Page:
The Fifth issue of the English-language terrorist magazine Inspire, released online by the media wing of Al Qaeda in the Arabian Peninsula (AQAP) on March 29, 2011, focuses mostly on the uprisings across the Middle East and North Africa.
The cover story, titled "The Tsunami of Change," is written by the American-born Muslim cleric and regular contributor, Anwar al-Awlaki. In the article, Awlaki seeks to refute the perception that the uprisings are a sign that Al Qaeda's is no longer relevant. "The revolution broke the barriers of fear in the hearts and minds that the tyrants couldn't be removed," Awlaki writes. "Whatever the outcome is, our mujahidin brothers in Tunisia, Egypt, Libya and the rest of the Muslim world will get a chance to breathe again after three decades of suffocation."
In the "letter from the editor," Yahya Ibrahim, whose writings have been feature in previous issues of Inspire, says Al Qaeda is "not against regime changes through protests but it is against the idea that the change should be only through peaceful means to the exclusion of the use of force." The uprisings, he writes, are "good for the mujahidin and bad for the imperialists of the West and their henchmen in the Muslim world."
Among the reader questions included in the Spring 2011 issue of Inspire is one from an individual identified as living in the West who inquires about how to travel to Afghanistan or Yemen to join the mujahidin. The response, from "Your brothers" in AQAP, recommends that the questioner "focus on planning out attacks in the West… the mujahidin leadership are today asking the brothers in the West specifically to attack Western interests in the West instead of coming here to Yemen...."
The response also provides examples of local targets, including "an army recruiting center, nightclub, highway or busy shopping mall." The response notes that most of those arrested in the West were arrested in groups or as a result of a sting operation and that "…operations done by lone individuals has proven to be much more successful."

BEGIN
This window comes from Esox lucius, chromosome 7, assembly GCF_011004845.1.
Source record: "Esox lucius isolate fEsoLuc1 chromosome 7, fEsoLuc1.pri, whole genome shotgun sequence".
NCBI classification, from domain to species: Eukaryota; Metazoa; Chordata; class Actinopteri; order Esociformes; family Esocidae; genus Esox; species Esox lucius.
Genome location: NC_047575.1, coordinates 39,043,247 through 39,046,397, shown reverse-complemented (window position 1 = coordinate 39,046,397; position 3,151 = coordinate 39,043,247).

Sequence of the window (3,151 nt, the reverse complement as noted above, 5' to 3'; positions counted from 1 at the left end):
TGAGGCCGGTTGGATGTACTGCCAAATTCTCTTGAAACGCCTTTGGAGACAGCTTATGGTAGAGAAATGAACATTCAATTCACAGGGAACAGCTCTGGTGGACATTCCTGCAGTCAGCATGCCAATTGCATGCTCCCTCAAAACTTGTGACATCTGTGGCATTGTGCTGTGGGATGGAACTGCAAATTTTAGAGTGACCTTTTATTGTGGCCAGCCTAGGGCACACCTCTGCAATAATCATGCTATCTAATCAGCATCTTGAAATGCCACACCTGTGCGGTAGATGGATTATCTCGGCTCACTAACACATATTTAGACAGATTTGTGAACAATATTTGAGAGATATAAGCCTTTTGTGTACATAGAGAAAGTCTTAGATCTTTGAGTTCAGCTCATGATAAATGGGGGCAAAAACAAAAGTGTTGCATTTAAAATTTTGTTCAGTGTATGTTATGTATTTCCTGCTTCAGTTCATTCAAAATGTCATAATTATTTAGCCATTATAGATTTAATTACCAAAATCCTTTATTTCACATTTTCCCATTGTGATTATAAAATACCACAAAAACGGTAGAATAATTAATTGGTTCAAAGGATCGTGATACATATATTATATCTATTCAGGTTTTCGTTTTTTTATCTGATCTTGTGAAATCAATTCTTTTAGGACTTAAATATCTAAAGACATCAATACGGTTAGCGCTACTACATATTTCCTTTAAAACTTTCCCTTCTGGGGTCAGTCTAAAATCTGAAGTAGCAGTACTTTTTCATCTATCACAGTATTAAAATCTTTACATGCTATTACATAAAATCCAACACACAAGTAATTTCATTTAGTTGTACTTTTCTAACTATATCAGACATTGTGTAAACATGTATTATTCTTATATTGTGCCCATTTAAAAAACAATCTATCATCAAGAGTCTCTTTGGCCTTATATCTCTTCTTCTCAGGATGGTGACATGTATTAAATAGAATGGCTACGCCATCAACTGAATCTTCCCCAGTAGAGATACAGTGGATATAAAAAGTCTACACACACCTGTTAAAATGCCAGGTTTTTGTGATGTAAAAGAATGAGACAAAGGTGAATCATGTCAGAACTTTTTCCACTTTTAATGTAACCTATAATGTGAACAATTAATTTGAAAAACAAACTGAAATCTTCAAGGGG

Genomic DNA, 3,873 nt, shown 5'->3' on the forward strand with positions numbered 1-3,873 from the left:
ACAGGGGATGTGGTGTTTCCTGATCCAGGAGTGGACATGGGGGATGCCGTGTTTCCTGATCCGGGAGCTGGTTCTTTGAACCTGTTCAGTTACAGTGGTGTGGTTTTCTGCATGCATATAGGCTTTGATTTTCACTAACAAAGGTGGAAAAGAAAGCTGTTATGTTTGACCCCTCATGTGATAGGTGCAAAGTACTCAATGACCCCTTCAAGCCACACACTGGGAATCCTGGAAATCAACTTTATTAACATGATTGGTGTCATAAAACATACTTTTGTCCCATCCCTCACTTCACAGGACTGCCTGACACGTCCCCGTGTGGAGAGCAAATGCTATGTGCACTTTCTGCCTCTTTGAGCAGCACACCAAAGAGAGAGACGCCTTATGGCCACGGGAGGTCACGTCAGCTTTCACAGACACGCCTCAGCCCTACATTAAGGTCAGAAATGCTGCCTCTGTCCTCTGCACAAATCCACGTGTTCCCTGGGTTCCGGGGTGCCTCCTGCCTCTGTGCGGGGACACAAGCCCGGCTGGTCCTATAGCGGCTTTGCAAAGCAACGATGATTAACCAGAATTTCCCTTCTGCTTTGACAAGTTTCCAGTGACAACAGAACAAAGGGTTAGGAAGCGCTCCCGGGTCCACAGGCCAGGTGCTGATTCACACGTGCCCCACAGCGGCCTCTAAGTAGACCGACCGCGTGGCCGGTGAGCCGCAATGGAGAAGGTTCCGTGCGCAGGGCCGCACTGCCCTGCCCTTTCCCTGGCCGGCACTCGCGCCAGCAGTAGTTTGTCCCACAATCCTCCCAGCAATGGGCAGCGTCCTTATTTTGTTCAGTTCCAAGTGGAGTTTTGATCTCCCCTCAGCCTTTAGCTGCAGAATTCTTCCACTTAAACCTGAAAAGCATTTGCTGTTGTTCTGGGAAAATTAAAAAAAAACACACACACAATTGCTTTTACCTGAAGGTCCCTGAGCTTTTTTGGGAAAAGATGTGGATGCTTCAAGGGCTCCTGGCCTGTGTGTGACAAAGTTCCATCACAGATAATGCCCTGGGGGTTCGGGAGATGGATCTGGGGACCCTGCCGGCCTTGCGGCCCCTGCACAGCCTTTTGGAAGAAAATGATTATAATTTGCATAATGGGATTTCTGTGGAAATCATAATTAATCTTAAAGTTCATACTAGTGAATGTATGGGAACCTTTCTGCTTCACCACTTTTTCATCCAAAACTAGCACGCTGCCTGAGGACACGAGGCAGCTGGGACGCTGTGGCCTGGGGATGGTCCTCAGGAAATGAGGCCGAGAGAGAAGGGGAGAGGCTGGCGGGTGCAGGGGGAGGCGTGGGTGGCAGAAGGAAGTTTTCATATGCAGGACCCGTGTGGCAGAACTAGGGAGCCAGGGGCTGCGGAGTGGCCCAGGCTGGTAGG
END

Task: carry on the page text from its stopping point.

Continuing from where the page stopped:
An interview with Shaykh Abu Hurairah, identified as the military commander of AQAP, similarly instructs readers to carry out attacks on U.S. soil instead of traveling overseas. Hurairah says that Inspire "works toward preparing great ideas" for those interested in "executing operations on the ground" in the West. He adds that soon "there will be a military section [in Inspire] explaining what the Muslim should do in that field."
One recurring section of the magazine titled "Open Source Jihad" features an image of New York City and the Chrysler building. The section, which serves as a manual for "Muslims to train at home instead of risking dangerous travel abroad," provides tips on how to assemble and use an AK machine gun. A previous "Open Source Jihad" section in the October 2010 issue included a picture of the Chicago skyline, apparently foreshadowing the terror plot against Chicago-area synagogues on October 29.
While encouraging readers to attack in the West, the Spring 2011 issue also includes a "What to Expect in Jihad" section that describes "practical issues that will most likely appear" when one attends a training camp. Both mental and physical training are necessary, according to this section. "…it is not a requirement for brothers to have the body of strength of a line-backer or baseball player." Such colloquial references designed to appeal to American audiences are common in the pages of Inspire.
AQAP's goal of eliminating Israel also finds voice in the fifth issue of Inspire. In the "letter from the editor," Yahya Ibrahim discussed how the uprisings in the Middle East and North Africa will help focus attention on Israel. "Now that the friends of American and Israel are being mopped out one after the other," he writes, "our aspirations are great that the path between us and Al-Aqsa is clearing up." Ibrahim also says that "the issue of Palestine is central to the Muslim Ummah and now that the masses have spoken, there is no doubt that it will be back to the forefront." The last page of Inspire is an image of a crowd of men with a caption that reads, "Al-Aqsa: The March is on."
Federal authorities have identified Samir Khan as the principal author of Inspire. His featured article in the Spring 2011 is titled "The Egyptian." In it, Khan calls on the Egyptian people to establishment on Islamic State. "You have to decide what your identity is" and "your loyalty should be to Allah and His Messenger."
Like past issues, the Spring 2011 issue contains various pieces by several Al Qaeda leaders, including Abu Yahya Al-Libi and by Ayman al-Zawahiri.